Who's up for a little competition?

Posted by RC on May 11, 2016, 1:45 p.m.


It's been a while since we've had a good ole fashioned game development competition 'round these parts, and I've got the itch to try to make one happen. There's something about putting together an event where creative minds come to make awesome things and compete for prizes, and possibly stick around and become new, regular members of the community. It's a win-win for all involved, except if you lose, I guess!

I want to know how you people feel about having another game development competition soon. I know some of you who used to participate in competitions or make games more regularly don't really do it much anymore, either because of lack of time, lack of interest, or something else not mentioned.

In my case, I don't really make games anymore because I've got too many ideas floating around in my head and not enough time to decide on which to use. Competitions and jams can somewhat alleviate the "too many ideas" predicament by providing a theme(s), though time and simple lack of interest are much harder reasons to overcome.


The biggest factor within a competition is its timing. When does the competition start? How long does the competition last? Is there anything that the timeline for the competition is going to interfere with for most participants?

As I mentioned above, the lack of time a person has free for game development can and will be a deterrent for some. As such, a longer deadline should provide developers with enough time to make something happen.

Some might argue that a longer deadline will give those who have the time to work on their entry throughout the entirety of the competition an unfair advantage; while they might have the advantage of more time on their side, you have the advantage of your idea and your execution.

More development time doesn't make a better game, and as such shorter competition deadlines can invoke some pretty awesome games from developers who can work quickly on their ideas and have the free time to do it. Shorter deadlines might mean less people will be able to enter, but then again it might benefit those who can.

Back to more development time, with a lengthy deadline, developers are more vulnerable to procrastination and waiting until the last minute to start work on their entries. This can either be a trait on their part or simply due to the lack of motivation to work on their project, which may or may not be simple to handle from the perspective of hosting a competition.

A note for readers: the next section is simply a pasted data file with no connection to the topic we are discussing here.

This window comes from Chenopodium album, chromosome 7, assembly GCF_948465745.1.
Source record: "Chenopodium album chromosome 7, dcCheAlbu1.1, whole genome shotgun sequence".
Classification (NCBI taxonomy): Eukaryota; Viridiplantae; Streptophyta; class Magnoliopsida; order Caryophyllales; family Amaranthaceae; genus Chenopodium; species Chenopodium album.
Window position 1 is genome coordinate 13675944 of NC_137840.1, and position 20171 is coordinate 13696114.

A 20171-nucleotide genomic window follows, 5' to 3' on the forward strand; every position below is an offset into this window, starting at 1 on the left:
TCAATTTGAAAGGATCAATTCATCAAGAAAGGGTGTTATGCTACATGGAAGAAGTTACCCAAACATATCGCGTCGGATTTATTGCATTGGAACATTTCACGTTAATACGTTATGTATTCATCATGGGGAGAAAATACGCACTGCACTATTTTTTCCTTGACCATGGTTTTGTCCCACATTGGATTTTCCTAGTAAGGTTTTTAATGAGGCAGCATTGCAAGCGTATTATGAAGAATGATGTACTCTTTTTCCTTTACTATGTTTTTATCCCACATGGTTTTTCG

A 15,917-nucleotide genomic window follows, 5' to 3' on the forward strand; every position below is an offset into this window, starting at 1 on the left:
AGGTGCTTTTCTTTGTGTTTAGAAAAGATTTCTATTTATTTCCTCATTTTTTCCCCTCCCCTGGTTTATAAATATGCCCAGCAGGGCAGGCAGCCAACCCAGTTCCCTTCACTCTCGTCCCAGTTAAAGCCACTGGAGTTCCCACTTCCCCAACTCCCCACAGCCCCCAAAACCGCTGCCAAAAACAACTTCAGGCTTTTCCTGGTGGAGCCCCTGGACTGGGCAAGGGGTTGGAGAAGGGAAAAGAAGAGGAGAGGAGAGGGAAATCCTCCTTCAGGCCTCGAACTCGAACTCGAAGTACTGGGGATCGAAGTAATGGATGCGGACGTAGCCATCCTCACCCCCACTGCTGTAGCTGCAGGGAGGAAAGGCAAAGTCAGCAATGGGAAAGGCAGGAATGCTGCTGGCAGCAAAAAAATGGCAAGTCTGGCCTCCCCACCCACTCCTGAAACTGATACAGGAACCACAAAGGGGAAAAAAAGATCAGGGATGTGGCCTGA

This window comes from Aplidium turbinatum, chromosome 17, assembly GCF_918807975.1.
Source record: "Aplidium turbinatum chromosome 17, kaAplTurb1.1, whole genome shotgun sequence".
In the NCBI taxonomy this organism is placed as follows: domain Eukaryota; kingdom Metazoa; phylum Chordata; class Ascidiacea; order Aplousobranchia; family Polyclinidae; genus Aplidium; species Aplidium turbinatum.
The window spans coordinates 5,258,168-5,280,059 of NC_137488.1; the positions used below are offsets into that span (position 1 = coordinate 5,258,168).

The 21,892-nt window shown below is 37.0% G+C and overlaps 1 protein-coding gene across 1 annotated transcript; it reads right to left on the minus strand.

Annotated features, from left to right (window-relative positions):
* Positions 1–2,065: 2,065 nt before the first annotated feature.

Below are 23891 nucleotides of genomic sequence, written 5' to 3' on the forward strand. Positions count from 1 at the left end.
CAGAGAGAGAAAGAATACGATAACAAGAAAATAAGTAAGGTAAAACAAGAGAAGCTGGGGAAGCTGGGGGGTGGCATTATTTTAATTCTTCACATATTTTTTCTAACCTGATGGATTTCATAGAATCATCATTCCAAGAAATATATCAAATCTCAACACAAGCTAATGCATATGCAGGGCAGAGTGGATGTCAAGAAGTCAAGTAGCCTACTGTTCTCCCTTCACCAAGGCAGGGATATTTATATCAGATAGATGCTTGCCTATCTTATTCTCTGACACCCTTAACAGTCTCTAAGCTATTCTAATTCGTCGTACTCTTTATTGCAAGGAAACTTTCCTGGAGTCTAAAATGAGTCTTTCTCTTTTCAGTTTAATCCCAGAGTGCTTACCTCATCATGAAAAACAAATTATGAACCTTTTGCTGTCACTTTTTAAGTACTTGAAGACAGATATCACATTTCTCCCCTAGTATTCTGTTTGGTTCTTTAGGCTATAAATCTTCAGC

Taking all of this into account, I propose the competition start Saturday, June 4th and last until August 8th. This is a 9 week, 2 day (65 day) deadline. To put it in perspective, Scary4Digits 2014 lasted 7 weeks after the deadline was increased towards the end of the competition so people could finish their projects.

Themes and keeping things fresh

While you can host a competition and tell developers to make whatever the heck they want without giving any sort of direction, having a theme makes things more interesting and actually helps developers figure out what they're going to make.

I'm usually a fan of more vague themes that are open to interpretation because I feel it allows the developer to be more creative, but if your theme is too vague, developers might have a harder time coming up with something to make because you're allowing them too much freedom to work with.

I'm not saying more restrictive themes such as "post-apocalyptic platform shooter" are the way to go, because with something like this you're essentially forcing developers to make the same kind of game. It's just that vague themes, such as "arcade" or "banana," don't really provide the entrant with much to work with in order to settle on something to make.

This blog might be all over the place, but let me switch back to timing for a minute. With longer competitions, you have the potential for developers losing interest. Unfortunately, if you lose interest with something then you probably weren't really into it to begin with, but is there a way to eliminate some of the potential for developers to lose interest in the competition/their project?